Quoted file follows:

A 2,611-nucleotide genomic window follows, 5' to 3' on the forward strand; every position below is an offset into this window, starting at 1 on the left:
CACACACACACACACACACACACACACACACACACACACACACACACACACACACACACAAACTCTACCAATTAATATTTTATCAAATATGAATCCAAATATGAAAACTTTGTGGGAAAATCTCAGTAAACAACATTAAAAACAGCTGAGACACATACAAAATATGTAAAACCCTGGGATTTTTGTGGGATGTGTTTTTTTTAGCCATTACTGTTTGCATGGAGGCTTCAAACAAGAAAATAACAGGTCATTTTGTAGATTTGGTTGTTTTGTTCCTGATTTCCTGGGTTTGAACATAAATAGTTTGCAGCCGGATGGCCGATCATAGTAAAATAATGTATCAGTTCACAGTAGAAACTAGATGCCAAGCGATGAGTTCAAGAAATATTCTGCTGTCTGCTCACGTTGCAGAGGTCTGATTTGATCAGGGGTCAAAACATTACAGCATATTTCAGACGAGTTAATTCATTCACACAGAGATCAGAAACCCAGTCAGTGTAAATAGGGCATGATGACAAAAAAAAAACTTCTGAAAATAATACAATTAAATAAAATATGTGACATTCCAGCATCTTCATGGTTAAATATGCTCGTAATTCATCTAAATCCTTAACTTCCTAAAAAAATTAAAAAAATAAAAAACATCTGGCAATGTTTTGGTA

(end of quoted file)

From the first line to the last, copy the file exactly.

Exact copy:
A 2,611-nucleotide genomic window follows, 5' to 3' on the forward strand; every position below is an offset into this window, starting at 1 on the left:
CACACACACACACACACACACACACACACACACACACACACACACACACACACACACACAAACTCTACCAATTAATATTTTATCAAATATGAATCCAAATATGAAAACTTTGTGGGAAAATCTCAGTAAACAACATTAAAAACAGCTGAGACACATACAAAATATGTAAAACCCTGGGATTTTTGTGGGATGTGTTTTTTTTAGCCATTACTGTTTGCATGGAGGCTTCAAACAAGAAAATAACAGGTCATTTTGTAGATTTGGTTGTTTTGTTCCTGATTTCCTGGGTTTGAACATAAATAGTTTGCAGCCGGATGGCCGATCATAGTAAAATAATGTATCAGTTCACAGTAGAAACTAGATGCCAAGCGATGAGTTCAAGAAATATTCTGCTGTCTGCTCACGTTGCAGAGGTCTGATTTGATCAGGGGTCAAAACATTACAGCATATTTCAGACGAGTTAATTCATTCACACAGAGATCAGAAACCCAGTCAGTGTAAATAGGGCATGATGACAAAAAAAAAACTTCTGAAAATAATACAATTAAATAAAATATGTGACATTCCAGCATCTTCATGGTTAAATATGCTCGTAATTCATCTAAATCCTTAACTTCCTAAAAAAATTAAAAAAATAAAAAACATCTGGCAATGTTTTGGTA